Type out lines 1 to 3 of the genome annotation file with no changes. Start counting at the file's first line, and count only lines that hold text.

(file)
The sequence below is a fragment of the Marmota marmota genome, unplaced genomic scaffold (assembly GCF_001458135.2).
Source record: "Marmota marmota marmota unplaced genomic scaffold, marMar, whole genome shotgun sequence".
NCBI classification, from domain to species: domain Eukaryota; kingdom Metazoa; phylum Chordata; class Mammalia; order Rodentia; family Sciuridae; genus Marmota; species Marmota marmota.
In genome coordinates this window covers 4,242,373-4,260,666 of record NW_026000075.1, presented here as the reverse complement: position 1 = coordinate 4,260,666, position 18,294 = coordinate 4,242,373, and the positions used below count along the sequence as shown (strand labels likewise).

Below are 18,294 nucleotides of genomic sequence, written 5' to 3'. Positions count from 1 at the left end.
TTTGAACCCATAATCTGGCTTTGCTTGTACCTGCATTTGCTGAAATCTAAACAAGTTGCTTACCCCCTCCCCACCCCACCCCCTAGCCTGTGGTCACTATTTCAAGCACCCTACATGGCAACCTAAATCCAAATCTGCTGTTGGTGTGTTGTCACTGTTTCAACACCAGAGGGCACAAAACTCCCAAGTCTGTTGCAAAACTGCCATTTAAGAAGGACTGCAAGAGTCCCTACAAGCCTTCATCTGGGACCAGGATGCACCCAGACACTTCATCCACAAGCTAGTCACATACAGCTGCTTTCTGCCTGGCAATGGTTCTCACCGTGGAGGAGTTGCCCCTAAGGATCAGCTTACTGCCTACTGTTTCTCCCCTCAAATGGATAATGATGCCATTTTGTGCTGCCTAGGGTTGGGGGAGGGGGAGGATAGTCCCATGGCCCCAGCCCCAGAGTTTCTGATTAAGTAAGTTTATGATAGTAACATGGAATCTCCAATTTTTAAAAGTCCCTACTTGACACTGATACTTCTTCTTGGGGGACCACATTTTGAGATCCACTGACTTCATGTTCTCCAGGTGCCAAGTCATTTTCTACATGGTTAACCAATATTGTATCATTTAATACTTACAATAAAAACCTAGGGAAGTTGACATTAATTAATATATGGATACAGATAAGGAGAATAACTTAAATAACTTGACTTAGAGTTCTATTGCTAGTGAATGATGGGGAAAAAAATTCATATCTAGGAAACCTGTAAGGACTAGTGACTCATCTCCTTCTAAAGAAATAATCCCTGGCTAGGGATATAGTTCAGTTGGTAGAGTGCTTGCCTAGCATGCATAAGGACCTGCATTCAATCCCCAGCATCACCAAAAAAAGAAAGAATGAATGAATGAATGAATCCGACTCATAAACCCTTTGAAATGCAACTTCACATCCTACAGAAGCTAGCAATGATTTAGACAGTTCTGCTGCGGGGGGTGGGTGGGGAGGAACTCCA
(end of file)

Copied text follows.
The sequence below is a fragment of the Marmota marmota genome, unplaced genomic scaffold (assembly GCF_001458135.2).
Source record: "Marmota marmota marmota unplaced genomic scaffold, marMar, whole genome shotgun sequence".
NCBI classification, from domain to species: domain Eukaryota; kingdom Metazoa; phylum Chordata; class Mammalia; order Rodentia; family Sciuridae; genus Marmota; species Marmota marmota.